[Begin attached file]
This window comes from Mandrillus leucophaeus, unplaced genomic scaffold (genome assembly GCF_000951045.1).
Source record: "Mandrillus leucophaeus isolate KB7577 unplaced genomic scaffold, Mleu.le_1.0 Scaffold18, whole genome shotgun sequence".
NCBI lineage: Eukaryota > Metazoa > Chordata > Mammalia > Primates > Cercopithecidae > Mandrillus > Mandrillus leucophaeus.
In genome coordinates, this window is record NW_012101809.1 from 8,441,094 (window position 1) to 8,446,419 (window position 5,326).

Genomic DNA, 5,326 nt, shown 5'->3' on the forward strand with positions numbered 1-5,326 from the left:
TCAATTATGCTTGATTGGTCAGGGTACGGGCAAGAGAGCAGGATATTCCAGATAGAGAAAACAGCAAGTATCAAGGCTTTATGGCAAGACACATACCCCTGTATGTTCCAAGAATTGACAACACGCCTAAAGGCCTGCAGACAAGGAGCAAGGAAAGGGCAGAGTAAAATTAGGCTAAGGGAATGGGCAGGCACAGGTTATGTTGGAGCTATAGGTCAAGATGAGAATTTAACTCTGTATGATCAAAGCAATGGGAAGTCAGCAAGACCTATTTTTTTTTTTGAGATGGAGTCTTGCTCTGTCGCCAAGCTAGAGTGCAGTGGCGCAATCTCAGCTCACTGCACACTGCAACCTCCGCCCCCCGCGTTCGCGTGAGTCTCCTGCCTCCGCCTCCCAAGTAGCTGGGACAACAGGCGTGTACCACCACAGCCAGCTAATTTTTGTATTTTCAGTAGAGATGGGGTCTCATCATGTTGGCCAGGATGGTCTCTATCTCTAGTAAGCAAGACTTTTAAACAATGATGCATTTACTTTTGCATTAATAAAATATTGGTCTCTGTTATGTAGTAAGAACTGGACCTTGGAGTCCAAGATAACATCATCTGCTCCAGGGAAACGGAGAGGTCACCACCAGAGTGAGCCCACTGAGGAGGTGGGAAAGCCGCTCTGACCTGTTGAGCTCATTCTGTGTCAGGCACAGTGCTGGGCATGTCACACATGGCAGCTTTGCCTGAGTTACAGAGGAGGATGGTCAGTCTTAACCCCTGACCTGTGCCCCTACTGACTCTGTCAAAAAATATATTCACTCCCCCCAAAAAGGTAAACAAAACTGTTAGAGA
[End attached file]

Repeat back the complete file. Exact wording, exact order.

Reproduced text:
This window comes from Mandrillus leucophaeus, unplaced genomic scaffold (genome assembly GCF_000951045.1).
Source record: "Mandrillus leucophaeus isolate KB7577 unplaced genomic scaffold, Mleu.le_1.0 Scaffold18, whole genome shotgun sequence".
NCBI lineage: Eukaryota > Metazoa > Chordata > Mammalia > Primates > Cercopithecidae > Mandrillus > Mandrillus leucophaeus.
In genome coordinates, this window is record NW_012101809.1 from 8,441,094 (window position 1) to 8,446,419 (window position 5,326).

Genomic DNA, 5,326 nt, shown 5'->3' on the forward strand with positions numbered 1-5,326 from the left:
TCAATTATGCTTGATTGGTCAGGGTACGGGCAAGAGAGCAGGATATTCCAGATAGAGAAAACAGCAAGTATCAAGGCTTTATGGCAAGACACATACCCCTGTATGTTCCAAGAATTGACAACACGCCTAAAGGCCTGCAGACAAGGAGCAAGGAAAGGGCAGAGTAAAATTAGGCTAAGGGAATGGGCAGGCACAGGTTATGTTGGAGCTATAGGTCAAGATGAGAATTTAACTCTGTATGATCAAAGCAATGGGAAGTCAGCAAGACCTATTTTTTTTTTTGAGATGGAGTCTTGCTCTGTCGCCAAGCTAGAGTGCAGTGGCGCAATCTCAGCTCACTGCACACTGCAACCTCCGCCCCCCGCGTTCGCGTGAGTCTCCTGCCTCCGCCTCCCAAGTAGCTGGGACAACAGGCGTGTACCACCACAGCCAGCTAATTTTTGTATTTTCAGTAGAGATGGGGTCTCATCATGTTGGCCAGGATGGTCTCTATCTCTAGTAAGCAAGACTTTTAAACAATGATGCATTTACTTTTGCATTAATAAAATATTGGTCTCTGTTATGTAGTAAGAACTGGACCTTGGAGTCCAAGATAACATCATCTGCTCCAGGGAAACGGAGAGGTCACCACCAGAGTGAGCCCACTGAGGAGGTGGGAAAGCCGCTCTGACCTGTTGAGCTCATTCTGTGTCAGGCACAGTGCTGGGCATGTCACACATGGCAGCTTTGCCTGAGTTACAGAGGAGGATGGTCAGTCTTAACCCCTGACCTGTGCCCCTACTGACTCTGTCAAAAAATATATTCACTCCCCCCAAAAAGGTAAACAAAACTGTTAGAGA